That same power is available to the Church today. A person is born again by coming to believe in their heart that Jesus is Lord and Saviour and repenting of their sins with godly sorrow (2 Corinthians 7:8-10). Then, as a disciple they can ask God for the baptism in the Holy Spirit (Acts 1:5, 8: Luke 24:49) and have a second encounter with the living God as the Holy Spirit comes upon them and empowers them to be a witness for the resurrected Jesus. This power is released through the nine supernatural gifts of the Holy Spirit as disciples go about their daily lives and make God “manifest” in the places where they go – grocery store, gas station, coffee shop (1 Corinthians 2:4-5). As a result of this “being a witness” many will come into the Kingdom as they did in the early Church and as we saw in the story of the Church in Ephesus.

 

An Apostolic Understanding – Part Ten

Those who are in touch with what the Lord is doing in His Church – the fivefold ministers, especially the apostles and prophets – have been predicting a change in the Church for three decades. We have been hearing words like “new wineskin,” “apostolic,” and “fivefold ministry” and these are words that indicate a church quake of undue proportions is underway. There are major changes happening in the Church and the Church needs to recognize these prophetic warnings and embrace the changes that are already beginning to happen.

In the last 15 years things have really begun to stir. In many places and in many nations we have seen people receiving what has been spoken of and revealed. And, as a result a grassroots movement has begun to take shape and gain speed and momentum. It is a spiritual awakening like no other as the Church rediscovers its roots and returns to the model that we see functioning in the New Testament. This movement promises to profoundly change our whole concept of Church.

Many titles have been given to this movement including ‘the second reformation,’ ‘a leadership revolution,’ and ‘a second apostolic age.’ I prefer to describe it as a return to normalcy. The Church has begun to make a shift, a momentous shift. And, we will see many things that are religious and/or traditional being removed from the life of the church and the daily life of the Christian as they respond to this powerful move of the Holy Spirit. Of course, some will refuse to move away from their self-deception and the belief that they are safe, secure, and comfortable right where they are.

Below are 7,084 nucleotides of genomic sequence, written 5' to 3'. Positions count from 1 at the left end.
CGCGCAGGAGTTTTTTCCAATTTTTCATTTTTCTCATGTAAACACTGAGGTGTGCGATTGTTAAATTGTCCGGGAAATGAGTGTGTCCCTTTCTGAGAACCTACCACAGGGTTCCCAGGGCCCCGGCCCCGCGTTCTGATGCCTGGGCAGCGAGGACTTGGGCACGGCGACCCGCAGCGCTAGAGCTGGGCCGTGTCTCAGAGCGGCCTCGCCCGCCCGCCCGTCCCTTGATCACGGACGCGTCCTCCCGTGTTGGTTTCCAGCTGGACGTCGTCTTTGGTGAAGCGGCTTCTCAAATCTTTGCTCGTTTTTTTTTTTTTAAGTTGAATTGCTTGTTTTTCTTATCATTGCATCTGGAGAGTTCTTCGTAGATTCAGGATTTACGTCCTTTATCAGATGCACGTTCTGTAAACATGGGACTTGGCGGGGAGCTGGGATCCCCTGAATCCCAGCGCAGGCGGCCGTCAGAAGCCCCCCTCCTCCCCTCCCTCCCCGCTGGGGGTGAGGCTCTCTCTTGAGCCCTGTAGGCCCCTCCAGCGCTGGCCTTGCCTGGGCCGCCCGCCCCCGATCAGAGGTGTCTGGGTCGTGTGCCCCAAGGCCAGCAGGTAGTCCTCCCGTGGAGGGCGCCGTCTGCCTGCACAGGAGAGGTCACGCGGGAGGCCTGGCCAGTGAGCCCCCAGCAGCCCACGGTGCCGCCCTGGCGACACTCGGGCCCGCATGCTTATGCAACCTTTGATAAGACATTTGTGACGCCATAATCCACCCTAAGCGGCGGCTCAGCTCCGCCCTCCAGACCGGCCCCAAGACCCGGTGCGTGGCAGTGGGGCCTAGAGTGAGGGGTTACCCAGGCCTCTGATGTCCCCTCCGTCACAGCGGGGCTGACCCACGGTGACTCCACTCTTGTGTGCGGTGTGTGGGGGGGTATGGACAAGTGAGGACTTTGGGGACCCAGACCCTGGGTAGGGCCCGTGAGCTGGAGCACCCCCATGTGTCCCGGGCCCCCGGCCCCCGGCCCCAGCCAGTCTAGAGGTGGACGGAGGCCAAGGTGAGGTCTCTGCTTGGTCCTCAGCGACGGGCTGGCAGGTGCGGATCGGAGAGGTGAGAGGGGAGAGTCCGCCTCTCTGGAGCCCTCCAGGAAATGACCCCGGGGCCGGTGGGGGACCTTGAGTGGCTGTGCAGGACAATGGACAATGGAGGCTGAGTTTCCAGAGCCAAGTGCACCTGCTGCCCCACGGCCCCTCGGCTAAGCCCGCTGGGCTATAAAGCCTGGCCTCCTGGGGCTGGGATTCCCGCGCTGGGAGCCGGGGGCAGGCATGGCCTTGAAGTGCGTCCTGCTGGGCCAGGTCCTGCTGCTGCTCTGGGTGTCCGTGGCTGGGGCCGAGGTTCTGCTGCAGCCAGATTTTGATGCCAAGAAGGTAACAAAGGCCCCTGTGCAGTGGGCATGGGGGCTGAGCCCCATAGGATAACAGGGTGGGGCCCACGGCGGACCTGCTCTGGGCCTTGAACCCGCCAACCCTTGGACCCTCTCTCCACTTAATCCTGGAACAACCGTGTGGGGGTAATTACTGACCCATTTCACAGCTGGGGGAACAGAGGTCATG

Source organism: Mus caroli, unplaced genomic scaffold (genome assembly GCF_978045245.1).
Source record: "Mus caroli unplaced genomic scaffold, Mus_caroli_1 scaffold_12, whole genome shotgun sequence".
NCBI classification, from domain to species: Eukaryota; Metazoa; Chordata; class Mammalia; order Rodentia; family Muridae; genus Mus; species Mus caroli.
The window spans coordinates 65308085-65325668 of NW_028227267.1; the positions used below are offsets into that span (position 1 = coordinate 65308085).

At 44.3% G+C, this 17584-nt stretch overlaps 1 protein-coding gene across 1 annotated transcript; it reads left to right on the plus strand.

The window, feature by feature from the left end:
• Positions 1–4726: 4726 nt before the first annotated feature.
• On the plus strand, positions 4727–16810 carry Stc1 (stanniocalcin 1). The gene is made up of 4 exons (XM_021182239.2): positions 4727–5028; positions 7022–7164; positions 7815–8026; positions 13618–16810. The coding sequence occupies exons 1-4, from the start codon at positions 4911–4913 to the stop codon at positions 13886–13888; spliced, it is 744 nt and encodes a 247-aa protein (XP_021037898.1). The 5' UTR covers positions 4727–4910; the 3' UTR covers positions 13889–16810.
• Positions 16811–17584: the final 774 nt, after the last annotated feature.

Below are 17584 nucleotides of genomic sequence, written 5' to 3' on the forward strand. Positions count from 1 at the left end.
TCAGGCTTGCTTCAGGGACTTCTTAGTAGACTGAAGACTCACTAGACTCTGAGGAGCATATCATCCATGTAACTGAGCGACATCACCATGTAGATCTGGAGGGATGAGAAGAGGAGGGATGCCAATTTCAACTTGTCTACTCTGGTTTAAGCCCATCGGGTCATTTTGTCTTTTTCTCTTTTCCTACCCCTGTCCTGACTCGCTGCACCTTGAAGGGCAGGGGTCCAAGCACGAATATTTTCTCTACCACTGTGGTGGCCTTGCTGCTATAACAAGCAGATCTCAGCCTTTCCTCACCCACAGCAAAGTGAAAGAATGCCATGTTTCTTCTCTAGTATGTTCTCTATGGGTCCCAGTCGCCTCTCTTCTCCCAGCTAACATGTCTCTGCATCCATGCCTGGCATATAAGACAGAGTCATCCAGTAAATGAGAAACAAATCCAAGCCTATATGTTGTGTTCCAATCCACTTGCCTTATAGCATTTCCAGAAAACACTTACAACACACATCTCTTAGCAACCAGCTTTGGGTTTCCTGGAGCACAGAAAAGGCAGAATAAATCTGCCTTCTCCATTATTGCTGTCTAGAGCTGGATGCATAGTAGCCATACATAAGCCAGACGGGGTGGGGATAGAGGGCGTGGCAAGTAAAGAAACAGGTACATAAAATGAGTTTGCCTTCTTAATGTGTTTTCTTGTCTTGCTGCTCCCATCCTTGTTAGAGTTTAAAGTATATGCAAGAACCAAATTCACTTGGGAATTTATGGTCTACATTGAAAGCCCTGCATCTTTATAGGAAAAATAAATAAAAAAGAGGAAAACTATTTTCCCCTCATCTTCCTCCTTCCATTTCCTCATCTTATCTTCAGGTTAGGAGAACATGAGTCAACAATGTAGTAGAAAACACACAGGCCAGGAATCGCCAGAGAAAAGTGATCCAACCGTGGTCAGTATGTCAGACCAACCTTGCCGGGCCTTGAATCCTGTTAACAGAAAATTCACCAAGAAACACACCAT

The Early Church as seen in the Book of Acts and a number of the epistles (letters to early churches and early believers) was filled with life. But, in the year 325 and the reign of Constantine, the Roman emperor, we see the Church entering a stage of death by degrees. Slowly, gradually pagan and cultural influences were added to the first Church. As well, the involvement of the believers gradually disappeared and the rise of a professional clergy class of believers began to take place. During this time there was a gradual decline and eventually disappearance of many of the life-giving functions and aspects of the life of the early Church.

This went on for well over 1,000 years during the Medieval Church. Then, with the ministry of Martin Luther and other reformers (1560) God began to restore to His Church those things that the devil and man -the powers of darkness, religion, and tradition – stole from God’s people. This restoration will continue until all things have been restored (see Acts 3:21). For the last 500 years and more the Lord has restored many of the things that were lost and restored them in the reverse order of how they were lost. That which was lost last was first to be added back – the truth of salvation by grace through faith. So, we have reached a point where there are only a few things left to restore in their fullness…

1> The ministry of the apostle
2> Apostles and prophets working together
3> The Church becoming apostolic and prophetic – supernatural and sent out
4> The Gospel of the Kingdom being heard in every nation (people group)
5> The great harvest of souls in the end times
6> The return of Jesus